Facebook Temporarily Removes Over 12,000 Posts Urging Indian PM’s Resignation

A hashtag calling for the resignation of Indian Prime Minister Narendra Modi was briefly blocked on Facebook on April 28. The action hid over 12,000 posts that were critical of the government’s handling of the pandemic in India as the country continues to struggle with the COVID-19 crisis.

Indian users said searching the hashtag #ResignModi resulted in a message saying that such posts were “temporarily hidden here” because “some content in those posts goes against our Community Standards”.

Facebook spokesperson Andy Stone said the company had restored posts using the hashtag. “This hashtag has been restored, and we are looking into what happened,” Stone said.

He later said the company had blocked the hashtag “by mistake, not because the Indian government asked us to.”

Facebook in its initial messages to users said that the hashtag had been blocked because “some content in those posts violates our community standards.” The temporary removal of these posts caused an uproar against the social media platform for possibly complying with orders from the Indian government.

More recently, Indian police in Uttar Pradesh are prosecuting a man for using Twitter in an attempt to find oxygen for his grandfather, who later died. Shashank Yadav was criminally charged for spreading a rumor over oxygen shortages “with intent to cause… Fear or alarm.” The police claimed that he spread “misleading information” and prompted others to make allegations against the government.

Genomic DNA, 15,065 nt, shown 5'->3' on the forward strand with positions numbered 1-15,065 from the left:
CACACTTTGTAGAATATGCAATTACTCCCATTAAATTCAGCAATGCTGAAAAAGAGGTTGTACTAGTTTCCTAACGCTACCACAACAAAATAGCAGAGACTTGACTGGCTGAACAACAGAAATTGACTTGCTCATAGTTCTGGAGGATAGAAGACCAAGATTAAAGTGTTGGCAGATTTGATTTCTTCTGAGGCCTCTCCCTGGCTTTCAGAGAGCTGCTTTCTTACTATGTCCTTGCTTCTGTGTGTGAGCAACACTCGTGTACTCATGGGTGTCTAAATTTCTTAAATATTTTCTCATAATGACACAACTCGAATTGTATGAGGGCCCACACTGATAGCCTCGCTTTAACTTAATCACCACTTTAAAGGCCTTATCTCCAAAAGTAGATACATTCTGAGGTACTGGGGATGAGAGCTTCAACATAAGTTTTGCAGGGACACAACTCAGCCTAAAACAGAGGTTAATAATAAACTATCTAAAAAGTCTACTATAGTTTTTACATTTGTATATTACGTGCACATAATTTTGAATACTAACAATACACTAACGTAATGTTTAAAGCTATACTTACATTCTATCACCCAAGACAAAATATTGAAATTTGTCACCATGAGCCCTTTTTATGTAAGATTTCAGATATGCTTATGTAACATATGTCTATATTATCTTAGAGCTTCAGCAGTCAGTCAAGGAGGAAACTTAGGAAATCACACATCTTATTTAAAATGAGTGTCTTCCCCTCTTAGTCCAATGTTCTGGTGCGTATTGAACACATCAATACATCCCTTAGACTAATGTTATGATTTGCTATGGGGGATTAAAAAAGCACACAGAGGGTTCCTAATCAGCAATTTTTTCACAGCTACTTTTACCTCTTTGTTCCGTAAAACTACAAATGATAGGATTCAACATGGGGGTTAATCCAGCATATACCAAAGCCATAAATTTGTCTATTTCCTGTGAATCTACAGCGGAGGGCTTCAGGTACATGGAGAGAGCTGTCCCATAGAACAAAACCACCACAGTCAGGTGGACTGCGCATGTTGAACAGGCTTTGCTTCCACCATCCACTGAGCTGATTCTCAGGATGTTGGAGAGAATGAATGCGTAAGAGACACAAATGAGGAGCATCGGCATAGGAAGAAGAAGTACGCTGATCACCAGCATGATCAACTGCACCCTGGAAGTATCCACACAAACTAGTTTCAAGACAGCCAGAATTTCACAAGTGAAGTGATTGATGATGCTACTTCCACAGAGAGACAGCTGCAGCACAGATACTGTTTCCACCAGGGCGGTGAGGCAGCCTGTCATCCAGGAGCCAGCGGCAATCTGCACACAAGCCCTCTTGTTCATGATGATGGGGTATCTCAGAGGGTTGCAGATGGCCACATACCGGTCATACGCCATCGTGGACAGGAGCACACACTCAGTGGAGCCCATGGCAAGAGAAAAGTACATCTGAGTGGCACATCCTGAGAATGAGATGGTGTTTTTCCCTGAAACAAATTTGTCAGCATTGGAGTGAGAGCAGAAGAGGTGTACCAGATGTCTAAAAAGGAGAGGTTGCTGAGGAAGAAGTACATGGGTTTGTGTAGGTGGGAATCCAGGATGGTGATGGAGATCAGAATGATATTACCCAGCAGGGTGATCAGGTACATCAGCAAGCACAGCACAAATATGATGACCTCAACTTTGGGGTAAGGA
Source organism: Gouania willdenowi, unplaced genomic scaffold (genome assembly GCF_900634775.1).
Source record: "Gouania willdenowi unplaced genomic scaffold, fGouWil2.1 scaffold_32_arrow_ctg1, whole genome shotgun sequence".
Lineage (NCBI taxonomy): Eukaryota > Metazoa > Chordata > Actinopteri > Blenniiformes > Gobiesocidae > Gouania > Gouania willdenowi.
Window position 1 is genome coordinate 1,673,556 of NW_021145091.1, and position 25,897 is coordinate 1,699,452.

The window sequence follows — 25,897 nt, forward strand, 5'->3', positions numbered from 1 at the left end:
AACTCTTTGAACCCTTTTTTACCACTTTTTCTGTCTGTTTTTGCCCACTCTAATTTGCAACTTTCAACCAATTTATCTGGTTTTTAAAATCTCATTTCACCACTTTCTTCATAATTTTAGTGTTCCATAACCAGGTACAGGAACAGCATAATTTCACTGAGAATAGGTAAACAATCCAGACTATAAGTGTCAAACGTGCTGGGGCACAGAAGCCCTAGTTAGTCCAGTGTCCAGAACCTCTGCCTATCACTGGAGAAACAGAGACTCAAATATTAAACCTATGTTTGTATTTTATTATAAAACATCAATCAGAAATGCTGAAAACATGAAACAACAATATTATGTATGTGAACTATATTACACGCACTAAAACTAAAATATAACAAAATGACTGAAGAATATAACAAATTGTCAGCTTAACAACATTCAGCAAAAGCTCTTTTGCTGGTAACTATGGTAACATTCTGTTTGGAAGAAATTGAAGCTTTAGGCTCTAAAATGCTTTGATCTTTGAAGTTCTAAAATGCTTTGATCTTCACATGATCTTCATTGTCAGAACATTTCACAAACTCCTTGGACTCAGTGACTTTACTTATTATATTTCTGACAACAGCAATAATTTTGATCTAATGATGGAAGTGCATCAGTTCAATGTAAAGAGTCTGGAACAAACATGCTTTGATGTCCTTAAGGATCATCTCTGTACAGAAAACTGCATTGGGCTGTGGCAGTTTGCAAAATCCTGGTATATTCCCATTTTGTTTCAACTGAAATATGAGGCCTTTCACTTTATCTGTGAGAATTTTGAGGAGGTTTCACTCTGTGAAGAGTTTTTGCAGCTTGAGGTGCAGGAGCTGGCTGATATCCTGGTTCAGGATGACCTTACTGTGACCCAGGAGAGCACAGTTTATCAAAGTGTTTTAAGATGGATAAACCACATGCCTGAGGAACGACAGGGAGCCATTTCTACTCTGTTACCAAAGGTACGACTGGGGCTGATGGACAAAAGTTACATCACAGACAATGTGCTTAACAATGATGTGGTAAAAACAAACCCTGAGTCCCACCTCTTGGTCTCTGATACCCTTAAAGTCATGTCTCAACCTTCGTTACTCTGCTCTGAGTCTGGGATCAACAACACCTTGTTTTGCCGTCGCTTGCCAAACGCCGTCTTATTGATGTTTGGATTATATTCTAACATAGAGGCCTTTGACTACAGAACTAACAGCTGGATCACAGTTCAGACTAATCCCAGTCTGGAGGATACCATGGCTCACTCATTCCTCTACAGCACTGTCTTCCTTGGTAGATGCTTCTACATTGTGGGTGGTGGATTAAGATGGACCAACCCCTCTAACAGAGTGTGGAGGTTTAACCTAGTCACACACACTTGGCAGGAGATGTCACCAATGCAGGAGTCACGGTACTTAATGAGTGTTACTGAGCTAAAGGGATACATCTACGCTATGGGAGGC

Yadav did not specify whether or not his grandfather had coronavirus, but officials said that he did not suffer from the virus. However, the circumstances around his death remain unclear.

Earlier, Yogi Adityanath, an ally of Prime Minister Modi, demanded that anyone spreading rumors and propaganda should have their property seized. He added that there was no oxygen shortage in any of the state’s hospitals. These claims arise despite the overwhelming magnitude of people posting photos, videos, articles and other data about the deaths and mayhem caused by the COVID-19 crisis in the country.

Twitter Removes Tweets critical of Indian government

A few days ago, as the COVID-19 crisis escalated in India, the government asked Twitter to take down dozens of tweets criticizing the government’s handling of the coronavirus outbreak. At least 52 tweets were censored as a result.

One of the blocked posts, by an opposition party leader, said that people in India would “never forgive” Modi “for underplaying the corona situation in the country and letting so many people die due to mismanagement.”

Another tweet from a Reuters photographer contained pictures of mourning people, full hospitals and a busy cremation site. Other censored posts criticized shortages of coronavirus tests, showed patients being treated in makeshift tents or called for Modi’s resignation.

Although Twitter said the posts were blocked in India in line with local rules and regulations, they remain visible in other parts of the world.

Silencing the Farmers’ Protests

In February 2021, Twitter declined to comply with orders from the Indian government to remove “provocative” accounts and posts from its platform posting in favour of the farmers’ protest and against Modi’s government. Twitter cited “insufficient justification” as the reason for not removing nearly 250 accounts and posts in the pre-text of the farmers’ protest.

India’s technology ministry warned the company of legal consequences that could include fines or jail, asserting that the government did not require a justification to demand a ban on Twitter accounts.

In October 2020, Facebook India’s policy head Ankhi Das resigned afterThe Wall Street Journal accused Facebook of going easy on ruling party supporters who allegedly wrote anti-Muslim posts, violating hate speech rules. The paper also alleged that Das made the controversial decisions and was politically partisan.

Facebook denied the allegations and said it did not favour any party.

Romessa Nadeem is a Project Coordinator at Media Matters for Democracy, which runs the Digital Rights Monitor.

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